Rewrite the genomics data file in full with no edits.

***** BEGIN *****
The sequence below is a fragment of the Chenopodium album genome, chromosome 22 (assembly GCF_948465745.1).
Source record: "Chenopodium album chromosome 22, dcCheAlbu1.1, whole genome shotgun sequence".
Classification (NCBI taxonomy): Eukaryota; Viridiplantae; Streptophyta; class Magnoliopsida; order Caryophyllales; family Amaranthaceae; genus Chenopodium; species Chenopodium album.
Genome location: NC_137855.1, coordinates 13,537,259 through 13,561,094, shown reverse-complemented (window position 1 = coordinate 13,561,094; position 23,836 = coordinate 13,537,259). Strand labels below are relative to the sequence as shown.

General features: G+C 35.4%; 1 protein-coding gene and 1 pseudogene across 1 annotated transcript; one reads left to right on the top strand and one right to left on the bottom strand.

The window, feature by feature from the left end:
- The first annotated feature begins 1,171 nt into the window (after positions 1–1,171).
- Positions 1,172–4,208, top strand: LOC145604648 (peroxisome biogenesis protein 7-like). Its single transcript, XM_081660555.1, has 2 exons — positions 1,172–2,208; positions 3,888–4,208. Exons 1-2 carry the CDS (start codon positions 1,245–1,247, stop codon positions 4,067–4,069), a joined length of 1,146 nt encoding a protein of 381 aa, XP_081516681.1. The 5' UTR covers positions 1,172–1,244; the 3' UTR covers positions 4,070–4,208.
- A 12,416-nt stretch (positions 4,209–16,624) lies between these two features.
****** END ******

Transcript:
The sequence below is a fragment of the Chenopodium album genome, chromosome 22 (assembly GCF_948465745.1).
Source record: "Chenopodium album chromosome 22, dcCheAlbu1.1, whole genome shotgun sequence".
Classification (NCBI taxonomy): Eukaryota; Viridiplantae; Streptophyta; class Magnoliopsida; order Caryophyllales; family Amaranthaceae; genus Chenopodium; species Chenopodium album.
Genome location: NC_137855.1, coordinates 13,537,259 through 13,561,094, shown reverse-complemented (window position 1 = coordinate 13,561,094; position 23,836 = coordinate 13,537,259). Strand labels below are relative to the sequence as shown.

General features: G+C 35.4%; 1 protein-coding gene and 1 pseudogene across 1 annotated transcript; one reads left to right on the top strand and one right to left on the bottom strand.

The window, feature by feature from the left end:
- The first annotated feature begins 1,171 nt into the window (after positions 1–1,171).
- Positions 1,172–4,208, top strand: LOC145604648 (peroxisome biogenesis protein 7-like). Its single transcript, XM_081660555.1, has 2 exons — positions 1,172–2,208; positions 3,888–4,208. Exons 1-2 carry the CDS (start codon positions 1,245–1,247, stop codon positions 4,067–4,069), a joined length of 1,146 nt encoding a protein of 381 aa, XP_081516681.1. The 5' UTR covers positions 1,172–1,244; the 3' UTR covers positions 4,070–4,208.
- A 12,416-nt stretch (positions 4,209–16,624) lies between these two features.